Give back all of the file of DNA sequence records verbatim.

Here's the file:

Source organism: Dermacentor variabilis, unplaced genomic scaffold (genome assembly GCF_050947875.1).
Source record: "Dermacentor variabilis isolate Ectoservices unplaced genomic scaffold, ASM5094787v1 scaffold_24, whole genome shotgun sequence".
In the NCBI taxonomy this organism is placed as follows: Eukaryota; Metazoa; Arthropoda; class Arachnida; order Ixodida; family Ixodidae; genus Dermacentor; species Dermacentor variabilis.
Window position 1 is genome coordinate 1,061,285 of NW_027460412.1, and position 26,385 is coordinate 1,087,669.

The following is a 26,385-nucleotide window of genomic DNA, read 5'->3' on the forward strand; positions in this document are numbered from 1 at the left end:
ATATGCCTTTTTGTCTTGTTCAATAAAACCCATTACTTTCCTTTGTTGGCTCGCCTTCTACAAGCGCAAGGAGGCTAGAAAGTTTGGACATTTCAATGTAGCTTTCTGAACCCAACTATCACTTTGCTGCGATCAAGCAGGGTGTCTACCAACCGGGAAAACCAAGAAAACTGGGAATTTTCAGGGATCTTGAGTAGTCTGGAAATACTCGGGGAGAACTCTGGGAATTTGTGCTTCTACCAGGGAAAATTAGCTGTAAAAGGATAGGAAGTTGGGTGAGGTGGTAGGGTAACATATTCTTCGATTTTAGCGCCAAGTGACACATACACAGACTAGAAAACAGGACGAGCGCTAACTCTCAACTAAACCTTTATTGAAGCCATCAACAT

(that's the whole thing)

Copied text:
Source organism: Dermacentor variabilis, unplaced genomic scaffold (genome assembly GCF_050947875.1).
Source record: "Dermacentor variabilis isolate Ectoservices unplaced genomic scaffold, ASM5094787v1 scaffold_24, whole genome shotgun sequence".
In the NCBI taxonomy this organism is placed as follows: Eukaryota; Metazoa; Arthropoda; class Arachnida; order Ixodida; family Ixodidae; genus Dermacentor; species Dermacentor variabilis.
Window position 1 is genome coordinate 1,061,285 of NW_027460412.1, and position 26,385 is coordinate 1,087,669.

The following is a 26,385-nucleotide window of genomic DNA, read 5'->3' on the forward strand; positions in this document are numbered from 1 at the left end:
ATATGCCTTTTTGTCTTGTTCAATAAAACCCATTACTTTCCTTTGTTGGCTCGCCTTCTACAAGCGCAAGGAGGCTAGAAAGTTTGGACATTTCAATGTAGCTTTCTGAACCCAACTATCACTTTGCTGCGATCAAGCAGGGTGTCTACCAACCGGGAAAACCAAGAAAACTGGGAATTTTCAGGGATCTTGAGTAGTCTGGAAATACTCGGGGAGAACTCTGGGAATTTGTGCTTCTACCAGGGAAAATTAGCTGTAAAAGGATAGGAAGTTGGGTGAGGTGGTAGGGTAACATATTCTTCGATTTTAGCGCCAAGTGACACATACACAGACTAGAAAACAGGACGAGCGCTAACTCTCAACTAAACCTTTATTGAAGCCATCAACAT